Or, you know, the name of that song by The Chainsmokers.
I've seen so many selfies over the past (oh, I don't know) year and the phenomenon doesn't seem to be fading away in the near future. I'll admit, I too am guilty (if not then very guilty) of taking maybe one, two (okay maybe six) selfies of myself whenever I go out partying with my friends.
What can I say? There is a certain appeal to taking a selfie. There's the obvious:
They are casual.
Because when you really think about it. All you are essentially doing is holding your phone in front of your face and clicking a button.
Other researchers read the selfie as an extension of modern narcissism. According to Cornell professor of psychology, Peggy Drexler, she sensed that "selfie subjects feel as though they're starring in their own reality shows, with an inflated sense of self that allows them to believe their friends or followers are interested in seeing them lying in bed, lips pursed, in a real world headshot. It's like looking in the mirror all day long and letting others see you do it."
However, some psychologists argue that selfies can be affirming, despite sometimes being more self-involved tendencies. Again, Peggy Drexler agues in her article: "Women, whether rich and powerful . . . or otherwise, increasingly have a healthy image of themselves. That's a good thing. Girls creator Lena Dunham is a big fan of the selfie, both on social media and through her show – which shares with selfies a confessional quality. On TV, Dunham's character often appears naked or in various states of undress; in real life, her Instagram selfies aren't necessarily flattering by typical standards. They challenge the "Hollywood ideal" and that, too, is a good thing, especially when size 0 celebrities dominate so much of the modern day visual barrage. The more we see a range of body types, the better."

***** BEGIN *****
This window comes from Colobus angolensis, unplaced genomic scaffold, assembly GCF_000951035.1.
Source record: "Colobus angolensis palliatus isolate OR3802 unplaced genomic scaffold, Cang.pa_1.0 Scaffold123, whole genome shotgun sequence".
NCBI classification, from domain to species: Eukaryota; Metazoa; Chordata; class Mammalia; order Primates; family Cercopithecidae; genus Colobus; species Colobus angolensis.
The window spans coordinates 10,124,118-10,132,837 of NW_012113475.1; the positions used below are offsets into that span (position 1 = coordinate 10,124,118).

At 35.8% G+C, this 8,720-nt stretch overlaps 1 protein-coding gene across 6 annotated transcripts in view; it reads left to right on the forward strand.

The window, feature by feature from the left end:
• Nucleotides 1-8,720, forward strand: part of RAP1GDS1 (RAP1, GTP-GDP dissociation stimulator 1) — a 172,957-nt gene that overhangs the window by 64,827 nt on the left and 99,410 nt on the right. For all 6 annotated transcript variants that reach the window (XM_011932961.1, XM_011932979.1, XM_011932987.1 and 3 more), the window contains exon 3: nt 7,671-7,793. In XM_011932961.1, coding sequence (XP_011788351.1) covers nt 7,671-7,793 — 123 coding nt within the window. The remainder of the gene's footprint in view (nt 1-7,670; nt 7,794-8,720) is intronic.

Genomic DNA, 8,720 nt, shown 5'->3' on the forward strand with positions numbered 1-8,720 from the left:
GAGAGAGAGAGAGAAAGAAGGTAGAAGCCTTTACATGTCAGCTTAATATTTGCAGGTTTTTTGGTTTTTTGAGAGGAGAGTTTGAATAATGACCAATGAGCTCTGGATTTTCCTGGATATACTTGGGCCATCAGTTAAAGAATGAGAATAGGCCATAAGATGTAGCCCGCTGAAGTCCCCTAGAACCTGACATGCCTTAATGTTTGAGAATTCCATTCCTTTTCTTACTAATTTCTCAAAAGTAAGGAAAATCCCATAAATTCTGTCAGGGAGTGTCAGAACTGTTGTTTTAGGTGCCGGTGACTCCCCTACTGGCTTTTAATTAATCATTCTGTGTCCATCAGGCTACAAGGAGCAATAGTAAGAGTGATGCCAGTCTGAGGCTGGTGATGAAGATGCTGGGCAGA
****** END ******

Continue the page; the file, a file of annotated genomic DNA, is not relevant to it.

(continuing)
But first . . .
Let me take a selfie.
Psychology Today by Peggy Drexler: http://www.psychologytoday.com/blog/our-gender-ourselves/201309/what-your-selfies-say-about-you
New York Times Essay by Jenna Wortham: https://myaccount.nytimes.com/auth/login?URI=http%3A%2F%2Fbits.blogs.nytimes.com%2F2013%2F06%2F24%2Fdigital-diary-instagram-video-and-death-of-fantasy%2F&OQ=Q5fQ72Q3dQ30
The Huffington Post by Ryan Grenoble: http://www.huffingtonpost.com/2013/08/13/too-many-facebook-photos-study_n_3749053.html